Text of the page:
Ashley Graham asked Jason Momoa to perform the Haka on the Oscars red carpet and some people are seriously unhappy
With a star-studded evening of awards and performances, there was a lot to take in at Sunday's Oscars ceremony. Some of the more memorable moments that stood out were Lady Gaga's *ahem* intimate duet with Bradley Cooper, Olivia Coleman's absolutely adorable speech after she won Best Actress, and Spike Lee throwing a bit of a tantrum when he lost out to Green Book for Best Picture.
Before all that, though, we had the joy of watching everyone arrive on the red carpet. Again, there were a few people that caught our attention more than others - one of them being Jason Momoa.
Dressed in a striking baby pink suit (complete with hair scrunchie), the Aquaman star looked absolutely incredible alongside his wife, Lisa Bonet. Unfortunately, his suave look could not save him from the awkfest that was Ashley Graham, who decided to embarrass him during an interview by asking him to do the Haka.
To many, Graham's request that Momoa do the Haka - a traditional Māori dance that the star performed at the Aquaman premiere to celebrate the New Zealand culture incorporated into the movie - seemed nothing more than a slightly cringeworthy moment.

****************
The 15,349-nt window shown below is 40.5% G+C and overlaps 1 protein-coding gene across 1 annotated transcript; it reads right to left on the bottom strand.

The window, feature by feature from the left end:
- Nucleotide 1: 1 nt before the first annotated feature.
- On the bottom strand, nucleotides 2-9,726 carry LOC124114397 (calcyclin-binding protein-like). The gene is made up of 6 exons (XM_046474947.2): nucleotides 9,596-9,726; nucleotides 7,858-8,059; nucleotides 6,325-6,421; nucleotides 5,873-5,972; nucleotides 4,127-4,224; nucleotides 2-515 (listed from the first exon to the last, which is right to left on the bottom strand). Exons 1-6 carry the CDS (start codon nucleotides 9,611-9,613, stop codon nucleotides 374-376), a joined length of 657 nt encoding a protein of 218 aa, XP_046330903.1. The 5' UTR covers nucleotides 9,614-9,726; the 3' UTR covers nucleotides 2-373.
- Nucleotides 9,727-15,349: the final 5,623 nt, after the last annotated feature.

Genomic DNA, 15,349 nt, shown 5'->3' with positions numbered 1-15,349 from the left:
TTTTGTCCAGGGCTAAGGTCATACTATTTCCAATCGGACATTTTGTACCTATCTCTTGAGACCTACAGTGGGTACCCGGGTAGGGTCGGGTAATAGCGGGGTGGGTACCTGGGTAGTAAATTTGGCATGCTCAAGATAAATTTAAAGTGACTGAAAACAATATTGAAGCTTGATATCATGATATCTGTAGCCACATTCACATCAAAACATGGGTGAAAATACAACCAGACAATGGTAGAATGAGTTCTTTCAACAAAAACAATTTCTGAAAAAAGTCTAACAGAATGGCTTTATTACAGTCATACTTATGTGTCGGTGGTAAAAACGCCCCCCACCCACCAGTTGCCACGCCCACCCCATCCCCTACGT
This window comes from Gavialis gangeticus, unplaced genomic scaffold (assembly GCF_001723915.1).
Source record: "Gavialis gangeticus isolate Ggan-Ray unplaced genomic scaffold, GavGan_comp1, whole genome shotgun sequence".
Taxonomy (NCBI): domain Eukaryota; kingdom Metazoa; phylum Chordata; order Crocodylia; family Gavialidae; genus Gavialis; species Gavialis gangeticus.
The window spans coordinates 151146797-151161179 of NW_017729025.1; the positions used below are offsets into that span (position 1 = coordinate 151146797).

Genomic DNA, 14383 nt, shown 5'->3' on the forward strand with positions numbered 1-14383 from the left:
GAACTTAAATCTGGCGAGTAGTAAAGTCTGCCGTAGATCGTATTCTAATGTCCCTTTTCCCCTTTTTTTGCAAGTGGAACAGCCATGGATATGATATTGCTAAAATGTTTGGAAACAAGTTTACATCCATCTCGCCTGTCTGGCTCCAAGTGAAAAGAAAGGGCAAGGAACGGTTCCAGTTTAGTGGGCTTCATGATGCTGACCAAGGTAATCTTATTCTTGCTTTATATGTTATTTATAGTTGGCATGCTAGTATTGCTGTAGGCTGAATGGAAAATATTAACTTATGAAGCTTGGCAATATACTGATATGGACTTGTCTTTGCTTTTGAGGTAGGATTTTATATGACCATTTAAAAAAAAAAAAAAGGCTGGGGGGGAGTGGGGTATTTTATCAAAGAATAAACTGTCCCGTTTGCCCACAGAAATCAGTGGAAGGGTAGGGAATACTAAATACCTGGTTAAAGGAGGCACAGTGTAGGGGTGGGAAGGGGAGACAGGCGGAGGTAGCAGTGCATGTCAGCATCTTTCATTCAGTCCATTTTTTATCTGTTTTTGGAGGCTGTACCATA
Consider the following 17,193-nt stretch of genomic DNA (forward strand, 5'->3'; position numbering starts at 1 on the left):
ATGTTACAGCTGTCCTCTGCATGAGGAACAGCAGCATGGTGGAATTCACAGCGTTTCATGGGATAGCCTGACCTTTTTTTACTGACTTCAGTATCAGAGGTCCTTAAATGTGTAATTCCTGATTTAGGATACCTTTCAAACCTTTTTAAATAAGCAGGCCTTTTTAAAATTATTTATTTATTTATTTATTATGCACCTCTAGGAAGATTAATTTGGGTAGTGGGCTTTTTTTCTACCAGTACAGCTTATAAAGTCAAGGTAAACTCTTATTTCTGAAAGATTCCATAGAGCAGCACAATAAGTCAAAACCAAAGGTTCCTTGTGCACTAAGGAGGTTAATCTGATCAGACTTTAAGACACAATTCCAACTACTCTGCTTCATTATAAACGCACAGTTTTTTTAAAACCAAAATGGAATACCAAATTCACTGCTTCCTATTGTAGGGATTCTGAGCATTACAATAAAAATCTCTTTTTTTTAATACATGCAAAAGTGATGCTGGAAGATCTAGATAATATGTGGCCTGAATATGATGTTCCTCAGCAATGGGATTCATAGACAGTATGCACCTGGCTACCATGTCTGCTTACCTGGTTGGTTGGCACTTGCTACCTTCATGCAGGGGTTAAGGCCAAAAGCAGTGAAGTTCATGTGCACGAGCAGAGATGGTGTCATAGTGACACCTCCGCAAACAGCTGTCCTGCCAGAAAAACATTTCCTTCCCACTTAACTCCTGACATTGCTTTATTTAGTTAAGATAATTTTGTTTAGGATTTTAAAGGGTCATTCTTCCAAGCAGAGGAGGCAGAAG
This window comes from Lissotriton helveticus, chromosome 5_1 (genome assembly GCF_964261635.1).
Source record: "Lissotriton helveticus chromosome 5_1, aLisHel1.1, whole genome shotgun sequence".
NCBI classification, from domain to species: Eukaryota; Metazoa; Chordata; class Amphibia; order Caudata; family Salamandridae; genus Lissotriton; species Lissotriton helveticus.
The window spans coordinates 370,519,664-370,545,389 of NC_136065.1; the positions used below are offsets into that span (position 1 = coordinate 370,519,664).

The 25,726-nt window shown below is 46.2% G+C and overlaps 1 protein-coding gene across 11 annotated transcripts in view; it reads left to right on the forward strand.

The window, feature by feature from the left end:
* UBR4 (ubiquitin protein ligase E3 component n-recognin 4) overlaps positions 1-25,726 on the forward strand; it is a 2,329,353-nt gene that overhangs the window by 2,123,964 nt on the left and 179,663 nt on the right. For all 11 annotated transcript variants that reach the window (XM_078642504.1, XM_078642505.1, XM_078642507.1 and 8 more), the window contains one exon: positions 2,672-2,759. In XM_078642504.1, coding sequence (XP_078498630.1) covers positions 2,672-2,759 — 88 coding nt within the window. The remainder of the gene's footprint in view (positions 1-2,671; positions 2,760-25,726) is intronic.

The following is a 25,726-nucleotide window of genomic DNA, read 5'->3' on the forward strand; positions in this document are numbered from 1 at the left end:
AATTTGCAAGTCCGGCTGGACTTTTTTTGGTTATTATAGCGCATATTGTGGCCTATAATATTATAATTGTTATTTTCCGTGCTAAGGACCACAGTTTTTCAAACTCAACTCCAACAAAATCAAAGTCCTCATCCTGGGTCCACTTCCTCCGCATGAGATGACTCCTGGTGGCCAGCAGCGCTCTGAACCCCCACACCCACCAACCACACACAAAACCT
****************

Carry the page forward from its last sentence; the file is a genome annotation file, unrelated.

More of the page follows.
For those who recognised the significance of the dance, however, it seemed downright disrespectful.
In fact, Bonet tried to convey this to Graham while she was making the request. You can't hear what she says, but it's clear from this clip that she's not happy about her husband being forced to do a culturally significant dance for the sake of one person's curiosity.
Momoa is from Hawaii, and therefore shares some of the same Polynesian roots as native New Zealanders. By asking him to do the dance, then, Graham - whether she realised it or not - was perceived as being pretty offensive to anyone for whom the dance has a significant meaning.
And Twitter let her know it.
Of course, it's very likely that Graham didn't even consider her actions could be offensive. Hopefully this has been a teachable moment for her (and the rest of us!), and we won't have to witness such interactions such as these in the future.